Motor Functioning

The following are features of motor impairment in AD:

Pyramidal signs Hyperreflexia Plantar responses Extrapyramidal signs Tremor Rigidity Bradykinesia Gait disturbances Primitive reflexes Apraxia Ideational Ideomotor

Not all people with AD exhibit the full spectrum of deficits. A general feature of AD is that the primary motor cortex is relatively preserved. However, pyr amidal signs may be seen in AD; these include hyperreflexia, extensor plantar responses, hyperactive jaw jerk reflex, and ankle clonus. The mechanism for this is unclear but may involve either diffuse white matter or associated vascular dementia. Extrapyramidal signs exist, and the most common are bradykinesia (slowness of movement) and rigidity (increased resistance to passive movement). Tremor is infrequent. Gait abnormalities consist of slowness in walking, with decreased step length, paucity arm swing, and a droop posture, all of which may become more apparent as the dementia progresses. Myoclonus can occur early on, but motor seizures are regarded as happening later. Primitive reflexes of two types, nocioceptive and prehensile, are also seen in AD. The nocioceptive type, which includes the snout reflex, the glabellar blink reflex, and the palmomental reflex, occurs in approximately 20-50% of cases and can be seen early on. Of these, the snout and palmomental reflexes are the most common. The prehensile type, which includes grasping, sucking, and rooting, is less frequent (1020% of cases) and is associated with late-stage dementia.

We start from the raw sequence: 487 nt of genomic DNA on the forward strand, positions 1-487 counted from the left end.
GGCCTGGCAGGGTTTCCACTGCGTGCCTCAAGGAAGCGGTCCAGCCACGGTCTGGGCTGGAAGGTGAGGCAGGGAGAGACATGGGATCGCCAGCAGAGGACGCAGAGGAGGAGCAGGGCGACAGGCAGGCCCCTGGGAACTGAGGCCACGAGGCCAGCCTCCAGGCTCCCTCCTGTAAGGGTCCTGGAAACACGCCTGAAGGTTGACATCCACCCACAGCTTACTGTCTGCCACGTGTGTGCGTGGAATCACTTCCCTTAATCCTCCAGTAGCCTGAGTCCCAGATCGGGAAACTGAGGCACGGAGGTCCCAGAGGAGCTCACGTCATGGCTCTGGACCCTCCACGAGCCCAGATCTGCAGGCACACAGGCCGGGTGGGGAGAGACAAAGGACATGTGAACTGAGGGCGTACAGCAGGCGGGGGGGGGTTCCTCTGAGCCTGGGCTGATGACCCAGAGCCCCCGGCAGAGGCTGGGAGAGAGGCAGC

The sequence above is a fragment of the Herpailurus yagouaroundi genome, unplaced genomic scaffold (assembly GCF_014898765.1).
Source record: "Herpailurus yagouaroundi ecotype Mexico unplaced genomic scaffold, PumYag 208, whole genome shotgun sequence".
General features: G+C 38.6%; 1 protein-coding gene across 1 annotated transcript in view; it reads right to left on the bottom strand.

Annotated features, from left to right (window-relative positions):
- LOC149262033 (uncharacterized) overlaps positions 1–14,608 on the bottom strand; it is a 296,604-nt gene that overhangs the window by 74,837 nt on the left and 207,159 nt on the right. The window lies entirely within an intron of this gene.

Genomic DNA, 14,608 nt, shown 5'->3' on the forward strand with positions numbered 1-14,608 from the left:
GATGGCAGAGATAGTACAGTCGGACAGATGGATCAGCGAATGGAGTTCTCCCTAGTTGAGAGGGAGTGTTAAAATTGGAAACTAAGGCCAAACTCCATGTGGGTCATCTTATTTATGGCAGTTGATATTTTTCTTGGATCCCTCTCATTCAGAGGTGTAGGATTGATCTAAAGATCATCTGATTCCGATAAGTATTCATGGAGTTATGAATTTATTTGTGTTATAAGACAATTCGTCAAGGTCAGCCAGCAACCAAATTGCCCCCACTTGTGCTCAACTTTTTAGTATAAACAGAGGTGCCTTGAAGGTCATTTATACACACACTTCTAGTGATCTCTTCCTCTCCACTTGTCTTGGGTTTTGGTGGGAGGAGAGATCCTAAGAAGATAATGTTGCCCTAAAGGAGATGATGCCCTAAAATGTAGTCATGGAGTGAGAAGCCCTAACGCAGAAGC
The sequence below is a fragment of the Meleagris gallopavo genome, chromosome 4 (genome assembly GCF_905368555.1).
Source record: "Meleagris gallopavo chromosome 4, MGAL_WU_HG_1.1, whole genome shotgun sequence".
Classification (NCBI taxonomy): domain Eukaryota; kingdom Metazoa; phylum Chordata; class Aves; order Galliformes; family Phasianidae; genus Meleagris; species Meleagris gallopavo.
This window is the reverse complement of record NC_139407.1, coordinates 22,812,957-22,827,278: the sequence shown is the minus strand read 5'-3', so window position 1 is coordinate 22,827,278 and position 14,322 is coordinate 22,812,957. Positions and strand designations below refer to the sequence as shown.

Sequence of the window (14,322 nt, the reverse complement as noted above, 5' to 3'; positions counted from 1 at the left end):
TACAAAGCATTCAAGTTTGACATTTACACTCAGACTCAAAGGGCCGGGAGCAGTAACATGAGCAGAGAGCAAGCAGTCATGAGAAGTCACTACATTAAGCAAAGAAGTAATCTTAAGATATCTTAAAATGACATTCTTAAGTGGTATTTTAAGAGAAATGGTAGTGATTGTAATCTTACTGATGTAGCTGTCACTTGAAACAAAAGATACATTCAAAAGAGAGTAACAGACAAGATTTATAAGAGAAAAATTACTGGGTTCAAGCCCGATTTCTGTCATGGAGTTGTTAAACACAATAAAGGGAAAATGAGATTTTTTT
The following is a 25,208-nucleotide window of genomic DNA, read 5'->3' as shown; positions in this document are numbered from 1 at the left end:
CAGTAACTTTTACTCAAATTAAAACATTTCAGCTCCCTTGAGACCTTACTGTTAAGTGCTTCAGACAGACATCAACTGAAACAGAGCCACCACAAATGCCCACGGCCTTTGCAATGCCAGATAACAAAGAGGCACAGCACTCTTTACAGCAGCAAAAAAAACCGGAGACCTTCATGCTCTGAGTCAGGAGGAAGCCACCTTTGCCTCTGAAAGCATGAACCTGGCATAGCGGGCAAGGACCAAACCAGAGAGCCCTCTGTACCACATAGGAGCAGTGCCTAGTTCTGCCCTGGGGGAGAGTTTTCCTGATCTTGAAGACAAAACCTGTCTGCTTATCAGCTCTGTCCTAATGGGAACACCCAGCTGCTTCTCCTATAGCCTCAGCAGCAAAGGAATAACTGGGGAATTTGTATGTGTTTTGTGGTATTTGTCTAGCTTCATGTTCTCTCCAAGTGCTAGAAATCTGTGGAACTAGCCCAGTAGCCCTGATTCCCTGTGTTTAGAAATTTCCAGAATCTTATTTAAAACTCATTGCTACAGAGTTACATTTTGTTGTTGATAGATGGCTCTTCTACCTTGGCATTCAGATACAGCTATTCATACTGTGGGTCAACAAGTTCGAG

The two common types of apraxia are seen in AD, according to the strict definition of this term. Idea-tional apraxia, which involves impairment of the ability to perform actions appropriate to real objects, is frequently observed in AD, as is ideomotor apraxia. The latter refers to selection of elements that constitute movement, such as in copying gestures and miming usage. It has been estimated that the presence of both ideational and ideomotor apraxia occurs in 35% of patients with mild, 58% with moderate, and 98% with severe AD. Tool action knowledge has also been characterized as conceptual apraxia and found to be dissociable in AD from semantic language impairment.

In the moderate or severe range, another motor feature that can be observed is motor impersistence. This is an impairment in the ability to sustain a voluntary movement (e.g., exerting a steady hand grip or keeping the eyes closed). This is distinguished from apraxia because the movement can be performed and maintained with instruction. This type of motor impairment is strongly related to frontal lobe involvement.

Understanding And Treating Autism

Understanding And Treating Autism

Whenever a doctor informs the parents that their child is suffering with Autism, the first & foremost question that is thrown over him is - How did it happen? How did my child get this disease? Well, there is no definite answer to what are the exact causes of Autism.

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